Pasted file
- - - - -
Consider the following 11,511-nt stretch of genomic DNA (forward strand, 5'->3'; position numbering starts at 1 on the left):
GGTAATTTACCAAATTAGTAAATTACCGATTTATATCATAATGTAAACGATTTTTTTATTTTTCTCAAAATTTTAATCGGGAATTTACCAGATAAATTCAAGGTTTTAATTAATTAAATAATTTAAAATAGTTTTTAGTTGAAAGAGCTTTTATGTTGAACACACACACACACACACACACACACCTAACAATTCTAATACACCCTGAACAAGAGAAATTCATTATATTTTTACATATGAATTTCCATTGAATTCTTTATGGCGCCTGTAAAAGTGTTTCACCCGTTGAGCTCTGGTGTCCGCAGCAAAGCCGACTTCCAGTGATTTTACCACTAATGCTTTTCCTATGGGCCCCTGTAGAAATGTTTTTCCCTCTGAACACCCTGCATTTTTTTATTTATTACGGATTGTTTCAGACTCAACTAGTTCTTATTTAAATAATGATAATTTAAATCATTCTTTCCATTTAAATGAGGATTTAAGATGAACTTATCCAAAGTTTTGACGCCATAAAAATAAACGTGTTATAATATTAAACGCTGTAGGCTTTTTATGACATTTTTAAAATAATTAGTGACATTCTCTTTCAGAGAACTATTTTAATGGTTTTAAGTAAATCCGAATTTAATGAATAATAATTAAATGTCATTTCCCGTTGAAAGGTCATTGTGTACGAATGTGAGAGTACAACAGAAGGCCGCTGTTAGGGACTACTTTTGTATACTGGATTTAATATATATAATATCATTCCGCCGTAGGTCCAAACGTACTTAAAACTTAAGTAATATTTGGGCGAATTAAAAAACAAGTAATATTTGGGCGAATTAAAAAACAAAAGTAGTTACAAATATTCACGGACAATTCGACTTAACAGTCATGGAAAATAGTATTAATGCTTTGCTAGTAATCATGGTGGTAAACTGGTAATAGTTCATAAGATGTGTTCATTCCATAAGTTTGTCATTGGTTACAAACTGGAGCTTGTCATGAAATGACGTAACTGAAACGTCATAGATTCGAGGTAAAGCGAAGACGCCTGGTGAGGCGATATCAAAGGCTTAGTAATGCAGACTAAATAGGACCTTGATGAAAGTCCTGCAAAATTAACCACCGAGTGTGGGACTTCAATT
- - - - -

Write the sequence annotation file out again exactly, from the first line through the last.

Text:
Consider the following 11,511-nt stretch of genomic DNA (forward strand, 5'->3'; position numbering starts at 1 on the left):
GGTAATTTACCAAATTAGTAAATTACCGATTTATATCATAATGTAAACGATTTTTTTATTTTTCTCAAAATTTTAATCGGGAATTTACCAGATAAATTCAAGGTTTTAATTAATTAAATAATTTAAAATAGTTTTTAGTTGAAAGAGCTTTTATGTTGAACACACACACACACACACACACACACCTAACAATTCTAATACACCCTGAACAAGAGAAATTCATTATATTTTTACATATGAATTTCCATTGAATTCTTTATGGCGCCTGTAAAAGTGTTTCACCCGTTGAGCTCTGGTGTCCGCAGCAAAGCCGACTTCCAGTGATTTTACCACTAATGCTTTTCCTATGGGCCCCTGTAGAAATGTTTTTCCCTCTGAACACCCTGCATTTTTTTATTTATTACGGATTGTTTCAGACTCAACTAGTTCTTATTTAAATAATGATAATTTAAATCATTCTTTCCATTTAAATGAGGATTTAAGATGAACTTATCCAAAGTTTTGACGCCATAAAAATAAACGTGTTATAATATTAAACGCTGTAGGCTTTTTATGACATTTTTAAAATAATTAGTGACATTCTCTTTCAGAGAACTATTTTAATGGTTTTAAGTAAATCCGAATTTAATGAATAATAATTAAATGTCATTTCCCGTTGAAAGGTCATTGTGTACGAATGTGAGAGTACAACAGAAGGCCGCTGTTAGGGACTACTTTTGTATACTGGATTTAATATATATAATATCATTCCGCCGTAGGTCCAAACGTACTTAAAACTTAAGTAATATTTGGGCGAATTAAAAAACAAGTAATATTTGGGCGAATTAAAAAACAAAAGTAGTTACAAATATTCACGGACAATTCGACTTAACAGTCATGGAAAATAGTATTAATGCTTTGCTAGTAATCATGGTGGTAAACTGGTAATAGTTCATAAGATGTGTTCATTCCATAAGTTTGTCATTGGTTACAAACTGGAGCTTGTCATGAAATGACGTAACTGAAACGTCATAGATTCGAGGTAAAGCGAAGACGCCTGGTGAGGCGATATCAAAGGCTTAGTAATGCAGACTAAATAGGACCTTGATGAAAGTCCTGCAAAATTAACCACCGAGTGTGGGACTTCAATT